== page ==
To conform to World Trade Organization (WTO) rules, the free ETS industry allowances will be phased out, mirroring the phase-in of CBAM. Companies importing to the EU will have to buy allowances to offset their emissions. The revenue from these allowances will be used to support the EU's climate goals. The CBAM will be introduced in 2023 and will only apply to iron and steel, cement, fertilizers, aluminum, electricity and H2, and certain downstream products such as screws/bolts. Not included are manufactured goods, such as heat pumps, at least in the first stage. Indirect emissions (e.g., from energy used during manufacturing processes) will be included "under certain circumstances" which have yet to be designed in 2023. 

Energy Cap  

With political agreement on a so-called “market correction mechanism,” energy ministers set a plan to cap energy prices, which will come into force on February 15, 2023, and last for one year. Trade on Europe’s gas exchanges will be capped at €180 per megawatt-hour (today, prices are about €115 per MWh), if the price level is reached for three working days. 

For the same duration of time, European wholesale gas prices are set to €35 above the global price of liquefied natural gas (LNG). If triggered, the cap would, in theory, apply for at least 20 working days. This move follows a previous agreement that enabled a tax scheme on infra-marginal producers in Europe. 


The EU agreed on a new Repower regulation to address the need to accelerate investment into renewable electricity generation. The new regulation is set to come into force in January 2023 and run for 18 months. It is intended to ‘bridge the gap’ until the related EU Renewable Energy Directive is updated and adopted next year. The new rules can be applied to existing projects in the pipeline and any further projects proposed before June 2024.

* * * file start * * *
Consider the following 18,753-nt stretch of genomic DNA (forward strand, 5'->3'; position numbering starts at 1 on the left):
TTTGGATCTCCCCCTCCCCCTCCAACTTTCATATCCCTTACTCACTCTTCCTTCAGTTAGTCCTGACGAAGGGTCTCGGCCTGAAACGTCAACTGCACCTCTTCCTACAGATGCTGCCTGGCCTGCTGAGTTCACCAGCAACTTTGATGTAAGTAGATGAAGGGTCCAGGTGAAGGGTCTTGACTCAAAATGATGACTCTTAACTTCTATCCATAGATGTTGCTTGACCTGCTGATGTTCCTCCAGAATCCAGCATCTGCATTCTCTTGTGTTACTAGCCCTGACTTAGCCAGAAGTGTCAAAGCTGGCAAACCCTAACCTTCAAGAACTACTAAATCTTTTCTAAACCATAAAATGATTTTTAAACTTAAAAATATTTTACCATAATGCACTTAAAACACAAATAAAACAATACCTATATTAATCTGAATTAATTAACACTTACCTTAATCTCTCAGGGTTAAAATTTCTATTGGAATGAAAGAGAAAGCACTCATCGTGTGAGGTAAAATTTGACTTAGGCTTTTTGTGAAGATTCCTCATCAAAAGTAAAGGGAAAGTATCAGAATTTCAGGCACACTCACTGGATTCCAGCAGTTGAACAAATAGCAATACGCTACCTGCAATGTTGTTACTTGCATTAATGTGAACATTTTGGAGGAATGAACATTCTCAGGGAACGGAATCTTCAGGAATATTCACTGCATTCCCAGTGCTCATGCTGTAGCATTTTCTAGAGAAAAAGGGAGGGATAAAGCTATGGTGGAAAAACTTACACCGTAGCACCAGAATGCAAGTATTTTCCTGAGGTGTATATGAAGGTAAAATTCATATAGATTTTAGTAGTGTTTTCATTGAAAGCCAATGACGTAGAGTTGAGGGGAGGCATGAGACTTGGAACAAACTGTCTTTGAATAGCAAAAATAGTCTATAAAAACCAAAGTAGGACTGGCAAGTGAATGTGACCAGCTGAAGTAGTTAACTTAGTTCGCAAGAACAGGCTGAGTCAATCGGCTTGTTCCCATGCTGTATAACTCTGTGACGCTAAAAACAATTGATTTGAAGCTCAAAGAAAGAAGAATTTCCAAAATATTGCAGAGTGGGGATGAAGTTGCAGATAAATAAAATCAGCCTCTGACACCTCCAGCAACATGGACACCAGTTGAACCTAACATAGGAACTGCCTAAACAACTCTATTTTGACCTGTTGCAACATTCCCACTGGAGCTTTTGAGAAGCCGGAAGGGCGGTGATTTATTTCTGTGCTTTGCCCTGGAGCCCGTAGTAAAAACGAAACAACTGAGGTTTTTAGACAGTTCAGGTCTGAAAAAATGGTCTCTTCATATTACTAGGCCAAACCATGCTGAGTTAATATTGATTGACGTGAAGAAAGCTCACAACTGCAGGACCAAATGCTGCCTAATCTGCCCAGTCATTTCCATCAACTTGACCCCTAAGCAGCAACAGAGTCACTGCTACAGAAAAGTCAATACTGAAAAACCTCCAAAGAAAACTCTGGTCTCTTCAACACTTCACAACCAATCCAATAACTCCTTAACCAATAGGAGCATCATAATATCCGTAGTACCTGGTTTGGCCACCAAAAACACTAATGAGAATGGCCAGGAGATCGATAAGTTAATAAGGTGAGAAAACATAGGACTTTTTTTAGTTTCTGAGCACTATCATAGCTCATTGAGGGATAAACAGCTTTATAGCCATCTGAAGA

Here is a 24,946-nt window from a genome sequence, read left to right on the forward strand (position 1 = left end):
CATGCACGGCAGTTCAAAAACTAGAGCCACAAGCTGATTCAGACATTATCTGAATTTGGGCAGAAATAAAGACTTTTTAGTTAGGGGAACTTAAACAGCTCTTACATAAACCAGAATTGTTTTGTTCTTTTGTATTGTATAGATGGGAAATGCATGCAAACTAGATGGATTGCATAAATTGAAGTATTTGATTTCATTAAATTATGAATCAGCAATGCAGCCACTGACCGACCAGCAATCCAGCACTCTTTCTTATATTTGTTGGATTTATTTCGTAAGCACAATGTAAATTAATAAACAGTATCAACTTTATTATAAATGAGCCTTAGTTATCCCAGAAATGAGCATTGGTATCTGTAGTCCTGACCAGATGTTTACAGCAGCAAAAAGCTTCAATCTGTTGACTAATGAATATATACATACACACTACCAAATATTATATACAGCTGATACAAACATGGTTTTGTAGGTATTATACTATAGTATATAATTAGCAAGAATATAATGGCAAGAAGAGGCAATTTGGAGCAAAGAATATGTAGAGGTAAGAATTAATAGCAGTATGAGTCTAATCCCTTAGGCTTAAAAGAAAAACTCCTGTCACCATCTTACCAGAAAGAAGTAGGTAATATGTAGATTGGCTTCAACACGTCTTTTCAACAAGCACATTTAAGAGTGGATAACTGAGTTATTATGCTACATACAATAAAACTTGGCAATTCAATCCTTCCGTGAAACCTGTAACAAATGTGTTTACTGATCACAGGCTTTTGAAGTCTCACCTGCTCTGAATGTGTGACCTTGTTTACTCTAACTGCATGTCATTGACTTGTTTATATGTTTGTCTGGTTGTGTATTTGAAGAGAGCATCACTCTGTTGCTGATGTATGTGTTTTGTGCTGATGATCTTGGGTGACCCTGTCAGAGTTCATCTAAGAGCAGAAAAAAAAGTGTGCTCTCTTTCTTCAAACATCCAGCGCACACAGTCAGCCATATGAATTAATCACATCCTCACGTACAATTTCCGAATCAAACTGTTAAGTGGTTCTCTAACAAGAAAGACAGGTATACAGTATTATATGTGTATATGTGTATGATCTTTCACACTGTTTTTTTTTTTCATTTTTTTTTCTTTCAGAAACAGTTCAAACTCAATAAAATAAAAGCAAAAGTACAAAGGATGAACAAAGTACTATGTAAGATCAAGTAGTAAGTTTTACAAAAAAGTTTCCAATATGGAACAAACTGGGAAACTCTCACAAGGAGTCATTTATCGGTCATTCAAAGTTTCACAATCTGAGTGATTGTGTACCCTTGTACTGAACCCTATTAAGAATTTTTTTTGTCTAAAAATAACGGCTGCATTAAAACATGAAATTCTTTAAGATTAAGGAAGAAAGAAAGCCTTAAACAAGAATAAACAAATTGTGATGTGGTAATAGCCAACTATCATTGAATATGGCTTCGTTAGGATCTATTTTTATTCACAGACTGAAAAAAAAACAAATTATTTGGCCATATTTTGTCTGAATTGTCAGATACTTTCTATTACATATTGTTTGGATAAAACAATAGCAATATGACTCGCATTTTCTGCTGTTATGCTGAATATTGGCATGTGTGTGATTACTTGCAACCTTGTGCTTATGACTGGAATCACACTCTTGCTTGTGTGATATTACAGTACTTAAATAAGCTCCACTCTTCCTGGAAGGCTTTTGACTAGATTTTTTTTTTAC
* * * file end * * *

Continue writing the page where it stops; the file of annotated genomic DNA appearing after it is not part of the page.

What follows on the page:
At its most basic level, the regulation states that the permit-granting processes should not take longer than one year for renewables projects, two years for offshore renewables projects, and less than 6 months for electrical capacity of less than 150kW. The new deadline for permitting procedures for solar on ‘artificial surfaces’ is 3 months. REPowerEU is backed with little fresh funding; €20 billion taken from the bloc’s carbon market, part of which will be dedicated to energy efficiency deployment. It follows previous agreements to cover the winter months, including a mandatory peak-load reduction target of 5% and a voluntary agreement about a 10% demand reduction

Together, these agreements represent significant steps forward in the EU's efforts to reduce emissions and promote sustainable energy for a decarbonized, digitized future. The new targets for the ETS, the introduction of ETS2 and the Social Climate Fund, the CBAM, and the Energy Cap & Repower initiatives all aim to support the EU's climate goals and help to create a more sustainable future. Other regulations within the Fit for 55 Package, about energy efficiency, building renovation and renewable energy shall be adopted over the year, and our team will be closely monitoring alongside our clients. 

To understand how these new measures from the EU will impact your business amid today’s energy market volatility, start a conversation with our team of experts. Learn more and connect with us today.